1-3. What is the setting for the sermon that Jesus delivers on a spring day in 31 C.E., and why are his listeners astounded?
IT IS a spring day in 31 C.E. Jesus Christ is near Capernaum, a bustling city on the northwest shores of the Sea of Galilee. Up on a mountain in the vicinity, Jesus has prayed in solitude the entire night. As the morning unfolds, he calls his disciples, and from among them he chooses 12, whom he names apostles. Meanwhile, great crowds of people—some from considerable distances—have followed Jesus to this location and are assembled at a level place on the mountain. They are eager to hear what he has to say and to be healed of their ailments. Jesus does not disappoint them.—Luke 6:12-19.
2 Jesus approaches the crowds and heals all who are sick. Finally, when not one among them feels the pain of serious illness, he sits down and begins to teach.* His words spoken in the spring air that day must surprise his listeners. After all, they have never heard anyone teach as he does. To give weight to his teachings, he appeals neither to oral traditions nor to well-known Jewish rabbis. Rather, he repeatedly quotes the inspired Hebrew Scriptures. His message is straightforward, his wording simple, his meaning clear. When he is finished, the crowds are astounded. Indeed, they should be. They have just listened to the wisest man who ever lived!—Matthew 7:28, 29.
3 That sermon along with many other things that Jesus said and did is recorded in God’s Word. We do well to dig into what that inspired record says about Jesus, for in him are “all the treasures of wisdom.” (Colossians 2:3) Where did he get such wisdom—the ability to put knowledge and understanding to work in a practical way? How did he manifest wisdom, and how can we follow his example?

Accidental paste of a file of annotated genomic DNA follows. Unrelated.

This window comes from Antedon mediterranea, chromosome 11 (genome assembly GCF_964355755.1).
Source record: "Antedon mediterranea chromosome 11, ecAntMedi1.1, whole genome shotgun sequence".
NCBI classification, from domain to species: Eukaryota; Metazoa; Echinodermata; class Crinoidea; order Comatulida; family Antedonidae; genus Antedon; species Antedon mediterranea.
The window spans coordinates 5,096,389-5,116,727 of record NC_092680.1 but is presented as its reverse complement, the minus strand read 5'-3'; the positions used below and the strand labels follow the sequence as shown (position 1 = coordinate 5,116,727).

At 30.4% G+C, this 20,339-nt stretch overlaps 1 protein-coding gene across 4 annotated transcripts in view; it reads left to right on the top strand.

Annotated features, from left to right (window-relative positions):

“Where Did This Man Get This Wisdom?”
4. What question did Jesus’ listeners in Nazareth raise, and why?
4 During one of his preaching tours, Jesus visited Nazareth, the town where he had been reared, and began teaching in the synagogue there. Many of his listeners were amazed and wondered: “Where did this man get this wisdom?” They knew his family—his parents and siblings—and they were aware that he had come from humble circumstances. (Matthew 13:54-56; Mark 6:1-3) They no doubt also knew that this eloquent carpenter had not attended any of the prestigious rabbinic schools. (John 7:15) Their question thus seemed logical.
5. Jesus revealed that his wisdom was from what source?
5 The wisdom Jesus manifested was not simply the product of his perfect mind. Later in his ministry, when teaching openly in the temple, Jesus revealed that his wisdom was from a far loftier source. “What I teach is not mine,” he said, “but belongs to him that sent me.” (John 7:16) Yes, the Father, who sent forth the Son, was the real source of Jesus’ wisdom. (John 12:49) How, though, did Jesus receive wisdom from Jehovah?
6, 7. In what ways did Jesus receive wisdom from his Father?
6 Jehovah’s holy spirit was at work in Jesus’ heart and mind. Concerning Jesus as the promised Messiah, Isaiah foretold: “Upon him the spirit of Jehovah must settle down, the spirit of wisdom and of understanding, the spirit of counsel and of mightiness, the spirit of knowledge and of the fear of Jehovah.” (Isaiah 11:2) With Jehovah’s spirit resting upon him and guiding his thinking and decisions, is it any wonder that Jesus’ words and actions reflected superlative wisdom?